Ophelia : The life and death of a hurricane

Figure 1 – Provisional track from NHC and Met Office

Ophelia was born on the 9th of October as a tropical depression at 09 UTC in the mid-Atlantic somewhere to the southeast of the Azores. Her early days were spent meandering around the place of her birth, at times it almost appeared that she was going around in circles. Then suddenly one day her life found a new direction, and she decided to head off and take a swipe at the British Isles, so off she went tracking ever more faster each day in a northeasterly direction. She made good progress, and before long she surprised every on by becoming a category 3 major hurricane! She had become the furthest east major hurricane in the satellite era! But then rather unexpectedly (to some people’s mind’s at least) and just as she was closing in on her intended target, someone called (Ice) Berg in America decided that her life as a hurricane was at an end, and he declared her a post-tropical cyclone! Not to be outdone she put on an extra spurt and deepened from 971 to 958 hPa to show them she was not finished quite yet. The rest as they say is history…

Figure 2


For the purists out there that say that hurricanes can only survive in oceans with a SST of around 79 °F (26 °C) or more, how did Ophelia manage to steadily intensify from a category 1 to a category 3 major hurricane in the Atlantic Ocean during on the 14th of October southeast of the Azores, with SST that were much colder (fig 2), between only 22°C and 24°C?

Please don’t bother replying with comments about how “the large temperature contrast between the abnormally warm seawater and the extremely cold temperatures in the upper atmosphere” providing instability for Ophelia’s thunderstorms “which allowed the storm to continue strengthening” because I simply won’t’ believe you!

If Ophelia can intensify over cooler waters like she did, then there is no reason not to accept that the NHC killed Ophelia off around 12 hours too soon, I think she survived till at least 09 UTC on the 16th of October and close to 51° north. She might have looked pretty crappy in the visible images as she approached Ireland  early on Monday but her inner core winds that had driven her down to 951 hPa were still spinning.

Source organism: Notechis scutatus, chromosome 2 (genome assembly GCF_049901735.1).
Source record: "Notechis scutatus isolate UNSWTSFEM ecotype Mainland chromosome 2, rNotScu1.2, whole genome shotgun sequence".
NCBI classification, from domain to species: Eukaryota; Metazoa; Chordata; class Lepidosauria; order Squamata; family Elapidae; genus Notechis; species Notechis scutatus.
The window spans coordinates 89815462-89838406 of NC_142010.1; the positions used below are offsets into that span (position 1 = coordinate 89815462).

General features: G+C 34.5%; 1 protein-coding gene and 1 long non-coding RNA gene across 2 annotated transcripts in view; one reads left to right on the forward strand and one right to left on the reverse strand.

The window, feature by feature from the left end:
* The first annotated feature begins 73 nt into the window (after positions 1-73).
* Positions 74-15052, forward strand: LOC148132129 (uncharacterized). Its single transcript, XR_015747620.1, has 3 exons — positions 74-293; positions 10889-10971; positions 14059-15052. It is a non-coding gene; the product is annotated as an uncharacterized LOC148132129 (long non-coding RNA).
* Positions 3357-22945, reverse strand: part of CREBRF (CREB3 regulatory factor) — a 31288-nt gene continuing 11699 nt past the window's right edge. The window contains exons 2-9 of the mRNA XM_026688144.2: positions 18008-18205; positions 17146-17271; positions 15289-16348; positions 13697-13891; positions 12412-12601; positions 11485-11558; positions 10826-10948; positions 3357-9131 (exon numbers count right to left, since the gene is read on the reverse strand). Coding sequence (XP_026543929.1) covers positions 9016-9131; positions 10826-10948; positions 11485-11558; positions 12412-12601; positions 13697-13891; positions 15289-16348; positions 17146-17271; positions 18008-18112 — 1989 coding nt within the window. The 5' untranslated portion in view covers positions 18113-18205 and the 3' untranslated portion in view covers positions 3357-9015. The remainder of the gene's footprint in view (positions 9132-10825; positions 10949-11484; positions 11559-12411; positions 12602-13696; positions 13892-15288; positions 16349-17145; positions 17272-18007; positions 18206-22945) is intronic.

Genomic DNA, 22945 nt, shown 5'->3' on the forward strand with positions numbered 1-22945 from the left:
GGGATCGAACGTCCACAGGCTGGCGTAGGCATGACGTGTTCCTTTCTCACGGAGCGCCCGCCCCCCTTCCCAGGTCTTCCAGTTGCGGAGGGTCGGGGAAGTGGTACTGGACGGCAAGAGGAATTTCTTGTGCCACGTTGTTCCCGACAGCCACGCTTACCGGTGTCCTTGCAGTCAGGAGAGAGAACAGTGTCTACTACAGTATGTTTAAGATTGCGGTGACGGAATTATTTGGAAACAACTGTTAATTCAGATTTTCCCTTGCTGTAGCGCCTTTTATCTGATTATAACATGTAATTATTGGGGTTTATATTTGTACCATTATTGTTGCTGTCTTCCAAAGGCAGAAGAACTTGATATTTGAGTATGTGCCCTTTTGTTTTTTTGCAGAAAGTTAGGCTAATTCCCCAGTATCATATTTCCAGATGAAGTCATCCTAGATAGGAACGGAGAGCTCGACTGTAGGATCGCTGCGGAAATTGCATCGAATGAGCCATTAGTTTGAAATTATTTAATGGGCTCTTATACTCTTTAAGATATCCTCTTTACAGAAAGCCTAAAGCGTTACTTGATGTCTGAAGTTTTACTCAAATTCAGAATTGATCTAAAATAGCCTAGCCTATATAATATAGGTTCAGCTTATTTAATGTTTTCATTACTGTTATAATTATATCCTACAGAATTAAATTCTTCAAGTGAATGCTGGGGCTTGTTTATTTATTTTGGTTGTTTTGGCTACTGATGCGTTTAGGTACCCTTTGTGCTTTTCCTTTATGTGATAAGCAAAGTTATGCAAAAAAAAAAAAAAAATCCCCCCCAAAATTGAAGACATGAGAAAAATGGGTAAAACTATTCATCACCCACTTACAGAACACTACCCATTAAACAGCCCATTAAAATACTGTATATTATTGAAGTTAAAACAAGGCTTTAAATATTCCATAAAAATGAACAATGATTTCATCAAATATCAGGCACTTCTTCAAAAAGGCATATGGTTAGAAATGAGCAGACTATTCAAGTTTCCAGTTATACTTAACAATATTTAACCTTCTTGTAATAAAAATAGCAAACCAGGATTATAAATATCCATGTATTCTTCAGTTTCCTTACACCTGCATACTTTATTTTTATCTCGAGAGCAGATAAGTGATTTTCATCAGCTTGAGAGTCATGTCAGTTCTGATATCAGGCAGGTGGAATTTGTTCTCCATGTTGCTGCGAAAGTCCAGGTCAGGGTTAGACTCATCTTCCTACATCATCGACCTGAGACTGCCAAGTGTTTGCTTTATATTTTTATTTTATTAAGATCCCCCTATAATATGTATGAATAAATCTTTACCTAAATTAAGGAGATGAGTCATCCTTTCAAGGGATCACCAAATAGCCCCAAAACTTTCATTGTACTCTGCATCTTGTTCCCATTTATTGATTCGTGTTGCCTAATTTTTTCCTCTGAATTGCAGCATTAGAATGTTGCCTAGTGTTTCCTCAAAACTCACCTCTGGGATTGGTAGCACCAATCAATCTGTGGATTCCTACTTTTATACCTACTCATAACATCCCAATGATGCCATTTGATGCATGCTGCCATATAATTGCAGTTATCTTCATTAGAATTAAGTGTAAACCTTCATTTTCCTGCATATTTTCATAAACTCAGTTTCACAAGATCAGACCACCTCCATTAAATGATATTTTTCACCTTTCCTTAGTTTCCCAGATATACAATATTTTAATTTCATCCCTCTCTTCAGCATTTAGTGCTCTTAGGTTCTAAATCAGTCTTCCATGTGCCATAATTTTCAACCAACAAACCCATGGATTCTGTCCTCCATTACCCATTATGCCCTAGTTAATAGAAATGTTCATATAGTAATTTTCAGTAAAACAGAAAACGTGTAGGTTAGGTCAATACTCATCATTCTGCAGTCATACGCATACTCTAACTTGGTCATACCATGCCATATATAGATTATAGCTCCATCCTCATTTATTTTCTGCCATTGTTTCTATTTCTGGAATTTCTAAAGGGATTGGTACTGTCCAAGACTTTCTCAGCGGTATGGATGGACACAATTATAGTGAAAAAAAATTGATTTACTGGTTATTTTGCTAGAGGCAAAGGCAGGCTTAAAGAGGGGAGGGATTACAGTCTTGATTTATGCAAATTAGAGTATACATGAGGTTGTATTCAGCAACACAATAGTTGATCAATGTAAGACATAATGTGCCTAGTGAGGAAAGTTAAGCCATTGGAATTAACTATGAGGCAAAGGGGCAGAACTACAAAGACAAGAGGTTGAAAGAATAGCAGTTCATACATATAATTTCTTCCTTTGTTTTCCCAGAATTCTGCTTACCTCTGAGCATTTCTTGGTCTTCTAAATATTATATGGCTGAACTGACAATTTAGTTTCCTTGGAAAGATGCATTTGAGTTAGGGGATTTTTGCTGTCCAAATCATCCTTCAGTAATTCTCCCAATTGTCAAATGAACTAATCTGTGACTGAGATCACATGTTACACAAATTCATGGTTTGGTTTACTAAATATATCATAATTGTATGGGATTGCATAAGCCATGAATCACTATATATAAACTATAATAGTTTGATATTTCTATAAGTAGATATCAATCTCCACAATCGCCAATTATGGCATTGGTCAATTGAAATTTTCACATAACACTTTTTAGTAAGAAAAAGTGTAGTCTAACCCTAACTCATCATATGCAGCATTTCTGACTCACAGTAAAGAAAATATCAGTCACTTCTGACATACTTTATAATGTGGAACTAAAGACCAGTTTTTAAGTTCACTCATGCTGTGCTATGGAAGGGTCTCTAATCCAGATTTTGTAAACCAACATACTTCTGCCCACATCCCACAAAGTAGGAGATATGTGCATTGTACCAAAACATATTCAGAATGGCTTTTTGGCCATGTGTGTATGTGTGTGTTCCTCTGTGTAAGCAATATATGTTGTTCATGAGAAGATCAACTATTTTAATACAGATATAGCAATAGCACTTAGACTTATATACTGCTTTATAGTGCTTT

FAAM and its relationship with the Met Office

Why wasn’t it possible for the Chief forecaster at the Met Office to call on the services of the Facility for Airborne Atmospheric Measurements [FAMM] and get them to fly their modified BAe 146-301 large Atmospheric Research Aircraft [ARA] to the Azores on Saturday afternoon and back again during Sunday, drop a couple of dropsondes into the eye of Ophelia, and run their fancy array of sensors over her?

All their findings could have been passed onto the NHC and fed directly into the NWP models around the world to get a better fix and track on Ophelia during the next 24 hours, all excellent meteorological research.

How come the Americans can afford to send a hurricane hunter out every six hours to investigate a tropical cyclone whenever an island in the Caribbean or the coastline of America is threatened, and yet when the tail end of a hurricane threatens our shores, we just curl up with a good book and issue a couple of warnings?

Of course it may have been that they did ask them, but maybe they were just too busy investigating stratocumulus, volcanic ash or contrails, and just couldn’t find the time for a jolly to the Azores.

When I was an assistant at Kinloss we had installed a boundary layer sonde [BLS] system from Vaisala, as did a number of other RAF stations across the UK. And when there was anything interesting going on meteorologically, we would fill up a balloon with helium, attach a small package of sensors to it, and throw it into the air. The rest was more or less automatic, a radio receiver attached to a PC processed the upper air data into a regular WMO TEMP message.

What I’m rather long-windedly trying to suggest, is that back then we realised the importance of good observational data, even when we had an excellent upper air network, something we don’t have these days. We don’t launch radiosondes from Weather Ships, we don’t even launch them from Stornoway, Shanwell or Hemsby these days, so why can’t we very occasionally just use something that we do have. I know the FAAM aircraft is primarily for research, but for exceptional hurricanes like Ophelia surely this could have been waived. As far as I know not a single aircraft from either Portugal, Spain, France, the UK or Ireland went out to take a look at Ophelia, surely the air force of one of these countries could have?